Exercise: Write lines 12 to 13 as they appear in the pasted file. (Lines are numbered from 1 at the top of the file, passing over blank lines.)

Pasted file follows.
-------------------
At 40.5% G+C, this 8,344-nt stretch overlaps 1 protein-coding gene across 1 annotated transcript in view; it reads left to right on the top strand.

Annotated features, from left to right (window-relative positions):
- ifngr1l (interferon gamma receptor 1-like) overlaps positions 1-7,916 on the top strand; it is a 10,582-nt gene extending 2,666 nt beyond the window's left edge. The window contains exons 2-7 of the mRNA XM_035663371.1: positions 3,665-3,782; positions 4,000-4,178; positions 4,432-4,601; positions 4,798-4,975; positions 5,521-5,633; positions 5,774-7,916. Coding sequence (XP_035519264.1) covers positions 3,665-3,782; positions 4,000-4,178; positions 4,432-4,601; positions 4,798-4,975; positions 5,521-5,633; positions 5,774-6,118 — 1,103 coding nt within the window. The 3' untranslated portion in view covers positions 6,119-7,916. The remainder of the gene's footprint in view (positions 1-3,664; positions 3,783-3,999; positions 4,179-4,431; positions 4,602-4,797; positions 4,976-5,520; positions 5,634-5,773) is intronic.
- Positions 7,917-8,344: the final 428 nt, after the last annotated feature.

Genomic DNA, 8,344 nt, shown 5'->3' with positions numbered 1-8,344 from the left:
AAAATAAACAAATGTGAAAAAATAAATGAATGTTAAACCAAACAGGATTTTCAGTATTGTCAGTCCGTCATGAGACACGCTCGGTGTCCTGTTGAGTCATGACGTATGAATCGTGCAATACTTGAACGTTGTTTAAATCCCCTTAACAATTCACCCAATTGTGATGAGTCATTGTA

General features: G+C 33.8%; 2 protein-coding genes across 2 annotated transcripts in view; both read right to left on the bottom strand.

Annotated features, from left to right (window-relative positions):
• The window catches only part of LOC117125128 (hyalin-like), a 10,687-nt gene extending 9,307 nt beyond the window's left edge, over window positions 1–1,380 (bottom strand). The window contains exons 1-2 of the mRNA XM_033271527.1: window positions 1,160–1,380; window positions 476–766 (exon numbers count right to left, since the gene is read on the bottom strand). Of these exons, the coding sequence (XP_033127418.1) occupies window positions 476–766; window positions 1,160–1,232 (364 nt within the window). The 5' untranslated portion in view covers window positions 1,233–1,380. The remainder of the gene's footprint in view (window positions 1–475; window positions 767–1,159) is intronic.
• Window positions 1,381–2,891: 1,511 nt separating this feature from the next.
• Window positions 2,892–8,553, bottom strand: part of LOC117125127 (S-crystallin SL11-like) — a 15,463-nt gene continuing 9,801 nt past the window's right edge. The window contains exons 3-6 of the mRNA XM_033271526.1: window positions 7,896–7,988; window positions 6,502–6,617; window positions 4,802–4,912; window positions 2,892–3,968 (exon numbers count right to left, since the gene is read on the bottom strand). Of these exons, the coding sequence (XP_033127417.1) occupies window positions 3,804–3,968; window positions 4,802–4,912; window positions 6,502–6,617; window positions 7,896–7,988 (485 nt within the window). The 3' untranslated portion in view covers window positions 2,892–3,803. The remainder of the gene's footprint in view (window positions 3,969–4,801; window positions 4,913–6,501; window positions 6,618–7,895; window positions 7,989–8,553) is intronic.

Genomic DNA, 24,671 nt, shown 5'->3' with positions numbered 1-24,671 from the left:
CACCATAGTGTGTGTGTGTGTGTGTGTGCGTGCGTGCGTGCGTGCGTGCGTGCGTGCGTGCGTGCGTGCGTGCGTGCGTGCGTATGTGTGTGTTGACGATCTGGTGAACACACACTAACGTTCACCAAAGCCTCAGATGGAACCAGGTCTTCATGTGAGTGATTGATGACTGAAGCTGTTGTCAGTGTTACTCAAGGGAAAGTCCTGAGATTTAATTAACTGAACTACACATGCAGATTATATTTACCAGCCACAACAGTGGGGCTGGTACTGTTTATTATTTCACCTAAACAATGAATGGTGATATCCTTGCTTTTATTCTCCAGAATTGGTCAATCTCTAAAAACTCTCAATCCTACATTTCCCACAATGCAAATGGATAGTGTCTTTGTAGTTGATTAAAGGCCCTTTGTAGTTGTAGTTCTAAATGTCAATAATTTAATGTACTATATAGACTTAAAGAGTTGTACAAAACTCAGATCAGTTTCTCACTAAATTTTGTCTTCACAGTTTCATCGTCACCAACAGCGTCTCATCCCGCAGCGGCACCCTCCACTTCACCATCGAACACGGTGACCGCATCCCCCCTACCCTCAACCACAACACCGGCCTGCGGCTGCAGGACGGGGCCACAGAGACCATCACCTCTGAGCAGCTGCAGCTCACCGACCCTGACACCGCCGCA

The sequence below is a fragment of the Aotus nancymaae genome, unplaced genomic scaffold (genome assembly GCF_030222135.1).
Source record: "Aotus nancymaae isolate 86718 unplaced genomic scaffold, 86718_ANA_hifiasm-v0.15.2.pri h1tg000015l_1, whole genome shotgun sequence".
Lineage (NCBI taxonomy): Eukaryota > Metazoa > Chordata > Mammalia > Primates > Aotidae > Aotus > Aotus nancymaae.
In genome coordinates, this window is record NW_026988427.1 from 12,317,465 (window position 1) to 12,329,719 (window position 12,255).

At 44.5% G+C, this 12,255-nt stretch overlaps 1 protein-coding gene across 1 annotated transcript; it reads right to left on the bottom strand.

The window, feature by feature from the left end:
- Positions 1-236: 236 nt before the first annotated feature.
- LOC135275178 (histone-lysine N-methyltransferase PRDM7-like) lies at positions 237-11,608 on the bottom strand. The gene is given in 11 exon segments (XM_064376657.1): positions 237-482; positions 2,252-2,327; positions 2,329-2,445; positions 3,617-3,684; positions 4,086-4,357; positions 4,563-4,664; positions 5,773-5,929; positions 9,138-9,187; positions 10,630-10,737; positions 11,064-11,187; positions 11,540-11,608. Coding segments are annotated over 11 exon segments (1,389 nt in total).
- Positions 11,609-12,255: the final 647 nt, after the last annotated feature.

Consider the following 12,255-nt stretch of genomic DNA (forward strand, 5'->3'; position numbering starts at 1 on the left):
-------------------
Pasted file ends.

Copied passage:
Genomic DNA, 24,671 nt, shown 5'->3' with positions numbered 1-24,671 from the left:
CACCATAGTGTGTGTGTGTGTGTGTGTGCGTGCGTGCGTGCGTGCGTGCGTGCGTGCGTGCGTGCGTGCGTGCGTGCGTGCGTATGTGTGTGTTGACGATCTGGTGAACACACACTAACGTTCACCAAAGCCTCAGATGGAACCAGGTCTTCATGTGAGTGATTGATGACTGAAGCTGTTGTCAGTGTTACTCAAGGGAAAGTCCTGAGATTTAATTAACTGAACTACACATGCAGATTATATTTACCAGCCACAACAGTGGGGCTGGTACTGTTTATTATTTCACCTAAACAATGAATGGTGATATCCTTGCTTTTATTCTCCAGAATTGGTCAATCTCTAAAAACTCTCAATCCTACATTTCCCACAATGCAAATGGATAGTGTCTTTGTAGTTGATTAAAGGCCCTTTGTAGTTGTAGTTCTAAATGTCAATAATTTAATGTACTATATAGACTTAAAGAGTTGTACAAAACTCAGATCAGTTTCTCACTAAATTTTGTCTTCACAGTTTCATCGTCACCAACAGCGTCTCATCCCGCAGCGGCACCCTCCACTTCACCATCGAACACGGTGACCGCATCCCCCCTACCCTCAACCACAACACCGGCCTGCGGCTGCAGGACGGGGCCACAGAGACCATCACCTCTGAGCAGCTGCAGCTCACCGACCCTGACACCGCCGCA